Aug 27, 2007

javascript delegate callback

In c#, you can create a delegate like the code below.
            class Animal
            {
            public string Greeting = "Hello,";
            public void Greet(string message)
            {
            Console.WriteLine(this.Greeting + message);
            }

            }

            class Client
            {
            public SampleDelegate TestDelegate;
            public void Demo()
            {
            Animal a = new Animal();
            TestDelegate = new SampleDelegate(a.Greet);
            TestDelegate("Ainmal");
            }
            }
            
But in javascript , "this" is in the context of caller. In asp.net ajax library, there is a function to create a delegate.
            Function.createDelegate = function Function$createDelegate(instance, method)
            {
            /// 
            /// 
            /// 
            var e = Function._validateParams(arguments, [
            {name: "instance", mayBeNull: true},
            {name: "method", type: Function}
            ]);
            if (e) throw e;
            //it is not the same as return method.apply(instance, arguments);
            return function() {
            return method.apply(instance, arguments);
            }
            }
            
Please note that is return a function pointer, and the function call the method in the context of instance.
            function pageLoad() {
            // test is a property of the window object.
            this.test = "I'm a test string!";

            // Create a delegate that points to onButtonClick and pass the
            // window object as the first argument.
            var clickDelegate = Function.createDelegate(this, onButtonClick);

            // Handle the click event with the delegate.
            $addHandler($get('testButton'), 'click', clickDelegate);

            //if we call,   $addHandler($get('testButton'), 'click', onButtonClick);
            // the "this" inside of the method will reference to  button, and its
            //test value is null

            }

            function onButtonClick() {
            // Access the window object.
            alert(this.test);
            }
            
The Function.createDelegate method is useful because you don’t have to store in a global variable—or even in a DOM element—the context that you want to access in the event handler.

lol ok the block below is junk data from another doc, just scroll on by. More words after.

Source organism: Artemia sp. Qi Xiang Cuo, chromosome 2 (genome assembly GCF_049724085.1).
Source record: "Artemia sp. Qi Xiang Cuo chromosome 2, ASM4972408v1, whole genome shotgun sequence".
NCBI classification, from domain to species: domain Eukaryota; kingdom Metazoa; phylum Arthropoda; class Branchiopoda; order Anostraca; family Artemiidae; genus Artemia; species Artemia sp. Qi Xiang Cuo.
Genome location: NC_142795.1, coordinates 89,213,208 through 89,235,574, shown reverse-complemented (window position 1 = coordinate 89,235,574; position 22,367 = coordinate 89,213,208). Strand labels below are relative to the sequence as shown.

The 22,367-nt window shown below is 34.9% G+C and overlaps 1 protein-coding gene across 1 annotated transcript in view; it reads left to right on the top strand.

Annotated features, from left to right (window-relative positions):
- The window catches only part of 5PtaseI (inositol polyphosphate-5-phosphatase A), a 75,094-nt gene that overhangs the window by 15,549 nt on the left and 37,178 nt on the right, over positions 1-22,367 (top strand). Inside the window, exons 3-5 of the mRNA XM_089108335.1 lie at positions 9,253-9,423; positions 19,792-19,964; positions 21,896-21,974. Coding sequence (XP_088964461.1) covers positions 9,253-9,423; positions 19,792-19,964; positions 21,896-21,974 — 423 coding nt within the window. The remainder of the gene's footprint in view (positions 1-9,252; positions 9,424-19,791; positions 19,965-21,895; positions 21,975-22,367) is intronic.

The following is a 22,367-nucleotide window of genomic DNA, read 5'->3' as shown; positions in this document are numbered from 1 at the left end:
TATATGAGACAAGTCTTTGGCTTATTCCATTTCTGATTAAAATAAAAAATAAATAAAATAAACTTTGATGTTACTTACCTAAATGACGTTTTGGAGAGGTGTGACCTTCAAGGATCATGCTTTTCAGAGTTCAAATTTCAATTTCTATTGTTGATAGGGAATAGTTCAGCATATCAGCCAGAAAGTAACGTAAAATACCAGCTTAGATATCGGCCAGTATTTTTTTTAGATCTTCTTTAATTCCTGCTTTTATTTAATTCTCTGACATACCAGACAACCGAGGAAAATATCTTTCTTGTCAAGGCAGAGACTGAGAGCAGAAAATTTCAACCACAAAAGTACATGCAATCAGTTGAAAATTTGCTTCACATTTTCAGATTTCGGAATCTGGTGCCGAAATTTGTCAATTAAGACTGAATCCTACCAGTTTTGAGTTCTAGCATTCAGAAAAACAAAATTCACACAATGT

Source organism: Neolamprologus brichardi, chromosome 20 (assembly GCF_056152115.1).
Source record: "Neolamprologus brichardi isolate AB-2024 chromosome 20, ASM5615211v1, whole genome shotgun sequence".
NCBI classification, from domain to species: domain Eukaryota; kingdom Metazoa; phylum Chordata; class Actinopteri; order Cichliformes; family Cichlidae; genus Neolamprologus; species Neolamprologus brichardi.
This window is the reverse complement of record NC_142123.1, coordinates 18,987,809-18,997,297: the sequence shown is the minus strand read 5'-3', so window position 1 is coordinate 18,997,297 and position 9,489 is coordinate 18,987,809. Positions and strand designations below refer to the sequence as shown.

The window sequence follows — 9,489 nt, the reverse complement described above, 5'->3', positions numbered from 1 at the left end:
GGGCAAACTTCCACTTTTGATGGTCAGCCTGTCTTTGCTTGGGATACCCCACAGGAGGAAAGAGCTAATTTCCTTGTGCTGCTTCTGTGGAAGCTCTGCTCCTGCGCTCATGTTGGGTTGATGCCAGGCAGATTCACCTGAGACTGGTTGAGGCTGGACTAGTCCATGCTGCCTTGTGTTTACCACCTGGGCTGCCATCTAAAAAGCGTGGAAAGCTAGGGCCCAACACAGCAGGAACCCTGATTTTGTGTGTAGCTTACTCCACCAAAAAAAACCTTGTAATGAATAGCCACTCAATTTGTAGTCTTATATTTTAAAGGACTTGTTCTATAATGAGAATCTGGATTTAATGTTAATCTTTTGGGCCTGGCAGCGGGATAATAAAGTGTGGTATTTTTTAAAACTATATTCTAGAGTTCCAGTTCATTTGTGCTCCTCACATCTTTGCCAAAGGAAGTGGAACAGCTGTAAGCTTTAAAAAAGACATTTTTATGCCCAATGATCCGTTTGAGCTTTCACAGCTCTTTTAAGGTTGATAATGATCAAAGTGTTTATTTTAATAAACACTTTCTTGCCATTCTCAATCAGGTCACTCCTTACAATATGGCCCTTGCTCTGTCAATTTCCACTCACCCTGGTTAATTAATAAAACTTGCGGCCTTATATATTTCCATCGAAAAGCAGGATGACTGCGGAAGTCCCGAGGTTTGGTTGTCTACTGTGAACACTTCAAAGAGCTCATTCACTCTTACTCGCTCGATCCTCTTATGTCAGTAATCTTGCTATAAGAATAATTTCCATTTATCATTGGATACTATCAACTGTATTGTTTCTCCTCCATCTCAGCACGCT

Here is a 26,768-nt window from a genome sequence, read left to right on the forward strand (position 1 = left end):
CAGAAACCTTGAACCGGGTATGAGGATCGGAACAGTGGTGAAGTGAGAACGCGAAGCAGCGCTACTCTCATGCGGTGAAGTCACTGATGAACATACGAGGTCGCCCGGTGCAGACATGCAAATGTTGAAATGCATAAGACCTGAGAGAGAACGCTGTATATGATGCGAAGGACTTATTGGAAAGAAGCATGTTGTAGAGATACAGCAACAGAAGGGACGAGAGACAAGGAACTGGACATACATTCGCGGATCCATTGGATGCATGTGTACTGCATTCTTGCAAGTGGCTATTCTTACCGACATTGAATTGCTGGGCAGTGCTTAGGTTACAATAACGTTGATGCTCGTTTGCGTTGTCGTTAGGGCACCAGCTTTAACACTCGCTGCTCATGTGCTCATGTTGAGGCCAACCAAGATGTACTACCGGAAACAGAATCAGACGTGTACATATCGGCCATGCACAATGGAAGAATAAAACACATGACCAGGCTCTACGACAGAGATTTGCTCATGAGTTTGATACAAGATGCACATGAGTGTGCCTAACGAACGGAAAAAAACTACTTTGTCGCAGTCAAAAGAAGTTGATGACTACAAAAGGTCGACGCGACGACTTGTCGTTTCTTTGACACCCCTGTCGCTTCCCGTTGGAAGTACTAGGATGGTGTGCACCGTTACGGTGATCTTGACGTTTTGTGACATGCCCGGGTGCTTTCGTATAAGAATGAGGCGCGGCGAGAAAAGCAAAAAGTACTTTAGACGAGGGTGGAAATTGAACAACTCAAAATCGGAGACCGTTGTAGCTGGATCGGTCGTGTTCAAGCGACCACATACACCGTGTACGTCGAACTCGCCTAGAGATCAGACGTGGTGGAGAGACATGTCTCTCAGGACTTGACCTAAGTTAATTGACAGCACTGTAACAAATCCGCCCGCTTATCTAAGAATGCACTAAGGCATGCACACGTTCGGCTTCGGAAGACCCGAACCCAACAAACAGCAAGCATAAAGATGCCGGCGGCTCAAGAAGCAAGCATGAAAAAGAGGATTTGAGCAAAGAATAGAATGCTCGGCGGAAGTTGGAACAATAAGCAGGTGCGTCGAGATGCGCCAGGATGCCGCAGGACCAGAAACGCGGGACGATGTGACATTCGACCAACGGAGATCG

$addHandlers(buttonElement, { click:onButtonClick,
            mouseover:onMouseOver }, this);
            //"this" is context inside of event
            
Callback function in asp.net ajax library is similar to delegate, but they solve a different problem. Delegate solve the problem of "this" context, so that it accept instance parameter, the "this" will refer to instance. "this" in Callback function is still in the context of caller. But Callback function accept a context parameter. Both concept is very useful in ajax, because it is all about reuse. The section of code can be reuse in different "conext"!
            Function.createCallback = function Function$createCallback(method, context) {
            /// 
            /// 
            /// 
            var e = Function._validateParams(arguments, [
            {name: "method", type: Function},
            {name: "context", mayBeNull: true}
            ]);
            if (e) throw e;



            return function() {
            var l = arguments.length;
            if (l > 0) {
            var args = [];
            for (var i = 0; i < l; i++) {
            args[i] = arguments[i];
            }
            args[l] = context;
            return method.apply(this, args);
            }
            return method.call(this, context);
            }
            }

            //example
            function pageLoad() {
            // The context object.
            var context = { date : new Date() };

            // Create a callback that points to onButtonClick and pass
            // the context object.
            var clickCallback =
            Function.createCallback(onButtonClick, context);

            // Attach a handler to the click event of the button.
            $addHandler($get('myButton'), 'click', clickCallback);
            }

            function onButtonClick(evt, context) {
            // Here we can access both the event object and
            // the context.
            var loadTime = context.date;
            var elapsed = new Date() - loadTime;
            alert(this);
            alert((elapsed / 1000) + ' seconds');
            }